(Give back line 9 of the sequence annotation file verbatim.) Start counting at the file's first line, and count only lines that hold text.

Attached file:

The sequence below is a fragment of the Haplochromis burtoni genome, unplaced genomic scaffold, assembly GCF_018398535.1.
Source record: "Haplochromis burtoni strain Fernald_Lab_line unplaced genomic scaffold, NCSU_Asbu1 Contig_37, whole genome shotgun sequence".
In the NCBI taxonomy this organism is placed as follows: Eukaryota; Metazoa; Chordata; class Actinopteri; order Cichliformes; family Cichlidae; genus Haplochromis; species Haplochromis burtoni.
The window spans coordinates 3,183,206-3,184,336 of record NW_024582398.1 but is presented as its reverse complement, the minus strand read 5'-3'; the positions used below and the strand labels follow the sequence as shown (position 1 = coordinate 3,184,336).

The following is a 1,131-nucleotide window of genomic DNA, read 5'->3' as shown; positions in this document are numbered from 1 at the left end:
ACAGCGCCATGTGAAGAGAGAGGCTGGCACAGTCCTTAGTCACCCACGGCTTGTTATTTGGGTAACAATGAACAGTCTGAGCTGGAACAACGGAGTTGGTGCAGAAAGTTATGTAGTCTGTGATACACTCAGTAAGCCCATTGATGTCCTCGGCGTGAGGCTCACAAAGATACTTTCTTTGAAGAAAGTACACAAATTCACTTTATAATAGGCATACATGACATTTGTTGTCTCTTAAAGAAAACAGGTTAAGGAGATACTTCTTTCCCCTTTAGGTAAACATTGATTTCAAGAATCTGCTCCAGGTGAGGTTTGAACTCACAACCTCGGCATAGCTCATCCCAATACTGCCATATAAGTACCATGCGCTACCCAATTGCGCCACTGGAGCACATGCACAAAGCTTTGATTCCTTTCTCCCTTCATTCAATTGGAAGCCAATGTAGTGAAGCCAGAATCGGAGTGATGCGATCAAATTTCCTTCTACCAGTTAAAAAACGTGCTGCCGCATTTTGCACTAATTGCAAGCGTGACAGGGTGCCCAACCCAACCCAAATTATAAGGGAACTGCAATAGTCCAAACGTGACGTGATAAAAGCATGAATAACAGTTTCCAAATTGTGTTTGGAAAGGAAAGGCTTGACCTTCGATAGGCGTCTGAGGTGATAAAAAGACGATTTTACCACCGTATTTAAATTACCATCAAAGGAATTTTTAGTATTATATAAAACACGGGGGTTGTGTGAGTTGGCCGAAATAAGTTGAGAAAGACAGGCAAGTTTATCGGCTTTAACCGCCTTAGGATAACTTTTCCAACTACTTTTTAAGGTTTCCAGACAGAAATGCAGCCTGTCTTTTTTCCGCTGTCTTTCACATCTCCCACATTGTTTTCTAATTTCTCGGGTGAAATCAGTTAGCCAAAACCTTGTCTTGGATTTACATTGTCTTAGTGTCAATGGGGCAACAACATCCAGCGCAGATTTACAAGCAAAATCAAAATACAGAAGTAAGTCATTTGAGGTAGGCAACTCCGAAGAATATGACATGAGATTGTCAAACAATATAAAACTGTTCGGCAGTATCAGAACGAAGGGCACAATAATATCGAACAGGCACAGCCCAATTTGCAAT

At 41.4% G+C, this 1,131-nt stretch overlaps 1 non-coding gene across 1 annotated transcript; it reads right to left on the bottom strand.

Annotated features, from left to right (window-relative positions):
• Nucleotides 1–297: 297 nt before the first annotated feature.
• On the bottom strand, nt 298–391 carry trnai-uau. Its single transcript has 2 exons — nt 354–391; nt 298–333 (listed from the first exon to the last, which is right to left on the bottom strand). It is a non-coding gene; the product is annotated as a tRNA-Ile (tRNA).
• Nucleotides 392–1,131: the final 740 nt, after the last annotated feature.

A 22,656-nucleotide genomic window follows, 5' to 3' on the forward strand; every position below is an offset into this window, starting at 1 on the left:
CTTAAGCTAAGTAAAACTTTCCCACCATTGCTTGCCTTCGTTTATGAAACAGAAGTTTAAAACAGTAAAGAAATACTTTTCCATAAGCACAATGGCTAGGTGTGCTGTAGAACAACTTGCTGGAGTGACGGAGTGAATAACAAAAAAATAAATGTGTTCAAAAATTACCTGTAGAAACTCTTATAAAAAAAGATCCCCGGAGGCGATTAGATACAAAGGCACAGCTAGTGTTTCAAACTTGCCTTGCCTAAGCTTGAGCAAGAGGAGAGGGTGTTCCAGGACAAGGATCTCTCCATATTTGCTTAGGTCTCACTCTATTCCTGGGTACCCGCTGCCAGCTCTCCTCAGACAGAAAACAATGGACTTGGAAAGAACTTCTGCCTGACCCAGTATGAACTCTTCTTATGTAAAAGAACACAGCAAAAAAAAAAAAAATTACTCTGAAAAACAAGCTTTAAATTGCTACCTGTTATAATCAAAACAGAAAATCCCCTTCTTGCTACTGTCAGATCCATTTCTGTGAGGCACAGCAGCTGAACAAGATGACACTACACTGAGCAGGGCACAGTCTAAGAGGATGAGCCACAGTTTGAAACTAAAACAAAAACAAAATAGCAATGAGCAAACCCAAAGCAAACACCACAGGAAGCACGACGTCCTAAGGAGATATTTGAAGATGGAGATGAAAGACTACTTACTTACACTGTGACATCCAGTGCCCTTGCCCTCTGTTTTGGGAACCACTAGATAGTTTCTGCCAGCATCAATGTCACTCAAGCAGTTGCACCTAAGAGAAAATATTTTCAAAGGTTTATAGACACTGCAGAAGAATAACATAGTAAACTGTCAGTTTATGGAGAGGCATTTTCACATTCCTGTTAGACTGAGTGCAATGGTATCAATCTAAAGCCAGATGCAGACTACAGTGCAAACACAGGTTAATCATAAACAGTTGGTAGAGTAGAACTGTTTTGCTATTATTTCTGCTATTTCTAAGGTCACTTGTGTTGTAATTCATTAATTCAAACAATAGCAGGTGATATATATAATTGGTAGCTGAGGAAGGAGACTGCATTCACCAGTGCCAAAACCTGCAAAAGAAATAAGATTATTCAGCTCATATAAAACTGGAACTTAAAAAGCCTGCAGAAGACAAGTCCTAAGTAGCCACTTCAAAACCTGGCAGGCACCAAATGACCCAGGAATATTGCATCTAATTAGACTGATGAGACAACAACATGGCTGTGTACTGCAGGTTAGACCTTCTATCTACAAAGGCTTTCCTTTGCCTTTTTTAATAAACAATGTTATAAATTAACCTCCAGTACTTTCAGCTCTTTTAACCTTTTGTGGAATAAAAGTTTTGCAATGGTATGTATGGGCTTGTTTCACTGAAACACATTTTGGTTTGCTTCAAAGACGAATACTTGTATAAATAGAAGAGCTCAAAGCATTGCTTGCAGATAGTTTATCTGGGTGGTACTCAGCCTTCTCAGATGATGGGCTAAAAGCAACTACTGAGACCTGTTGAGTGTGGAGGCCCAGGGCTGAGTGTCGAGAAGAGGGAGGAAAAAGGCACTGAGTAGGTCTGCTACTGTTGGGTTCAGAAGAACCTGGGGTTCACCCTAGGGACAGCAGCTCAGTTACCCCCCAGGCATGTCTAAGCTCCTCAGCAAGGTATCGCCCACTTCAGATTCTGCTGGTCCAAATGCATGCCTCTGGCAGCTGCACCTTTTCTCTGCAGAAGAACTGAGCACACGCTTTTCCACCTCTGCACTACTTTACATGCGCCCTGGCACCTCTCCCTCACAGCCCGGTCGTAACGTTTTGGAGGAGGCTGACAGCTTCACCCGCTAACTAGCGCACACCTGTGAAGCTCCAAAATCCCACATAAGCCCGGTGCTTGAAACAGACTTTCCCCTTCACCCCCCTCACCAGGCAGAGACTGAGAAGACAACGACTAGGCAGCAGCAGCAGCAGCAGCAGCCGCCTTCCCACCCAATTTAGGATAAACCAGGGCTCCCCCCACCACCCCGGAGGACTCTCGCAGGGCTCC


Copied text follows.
• Nucleotides 1–297: 297 nt before the first annotated feature.